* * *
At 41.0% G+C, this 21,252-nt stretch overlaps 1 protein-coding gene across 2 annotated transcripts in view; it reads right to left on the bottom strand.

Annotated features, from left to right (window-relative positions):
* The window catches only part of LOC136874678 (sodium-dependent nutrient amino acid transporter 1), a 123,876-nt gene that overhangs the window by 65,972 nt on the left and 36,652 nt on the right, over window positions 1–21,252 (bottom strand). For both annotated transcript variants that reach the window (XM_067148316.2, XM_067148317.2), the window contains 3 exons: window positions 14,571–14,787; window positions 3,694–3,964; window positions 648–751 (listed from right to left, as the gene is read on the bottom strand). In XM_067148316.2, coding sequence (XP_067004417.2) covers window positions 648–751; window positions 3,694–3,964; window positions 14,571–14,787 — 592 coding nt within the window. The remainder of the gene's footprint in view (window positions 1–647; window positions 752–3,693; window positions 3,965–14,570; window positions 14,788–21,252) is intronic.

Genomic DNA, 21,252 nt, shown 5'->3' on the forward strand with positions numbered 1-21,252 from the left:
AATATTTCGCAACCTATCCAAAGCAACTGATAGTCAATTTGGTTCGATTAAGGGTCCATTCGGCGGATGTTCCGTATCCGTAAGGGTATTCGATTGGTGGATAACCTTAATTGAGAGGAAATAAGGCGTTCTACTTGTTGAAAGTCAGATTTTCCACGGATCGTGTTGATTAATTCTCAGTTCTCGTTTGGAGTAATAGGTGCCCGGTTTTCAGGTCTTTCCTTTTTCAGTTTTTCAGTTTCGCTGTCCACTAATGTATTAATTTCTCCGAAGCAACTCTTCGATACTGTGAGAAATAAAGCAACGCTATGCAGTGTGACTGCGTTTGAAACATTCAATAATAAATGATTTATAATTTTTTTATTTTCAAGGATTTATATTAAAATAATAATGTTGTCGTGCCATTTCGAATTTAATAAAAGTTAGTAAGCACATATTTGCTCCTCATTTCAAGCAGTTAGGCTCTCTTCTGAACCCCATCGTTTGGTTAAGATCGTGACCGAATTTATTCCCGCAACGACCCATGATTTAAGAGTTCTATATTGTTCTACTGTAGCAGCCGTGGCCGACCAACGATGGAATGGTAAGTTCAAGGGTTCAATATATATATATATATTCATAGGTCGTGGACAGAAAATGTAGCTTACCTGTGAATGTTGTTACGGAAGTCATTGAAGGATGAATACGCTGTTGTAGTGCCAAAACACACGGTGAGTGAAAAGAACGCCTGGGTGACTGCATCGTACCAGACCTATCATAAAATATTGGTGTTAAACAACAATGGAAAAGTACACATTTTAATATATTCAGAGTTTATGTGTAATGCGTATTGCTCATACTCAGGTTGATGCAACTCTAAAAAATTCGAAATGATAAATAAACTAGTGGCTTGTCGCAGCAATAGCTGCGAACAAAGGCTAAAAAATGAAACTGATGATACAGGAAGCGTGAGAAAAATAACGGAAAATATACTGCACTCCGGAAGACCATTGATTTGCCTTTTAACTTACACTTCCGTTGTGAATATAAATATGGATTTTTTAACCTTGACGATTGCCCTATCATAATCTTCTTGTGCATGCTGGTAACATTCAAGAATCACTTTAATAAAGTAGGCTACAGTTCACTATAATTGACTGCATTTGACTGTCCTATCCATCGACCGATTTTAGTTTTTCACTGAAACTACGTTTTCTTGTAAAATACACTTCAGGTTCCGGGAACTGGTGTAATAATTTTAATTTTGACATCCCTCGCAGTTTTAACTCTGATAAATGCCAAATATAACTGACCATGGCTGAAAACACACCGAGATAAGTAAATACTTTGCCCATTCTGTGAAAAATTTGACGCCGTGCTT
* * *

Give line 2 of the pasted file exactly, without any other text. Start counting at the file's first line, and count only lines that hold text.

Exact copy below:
Annotated features, from left to right (window-relative positions):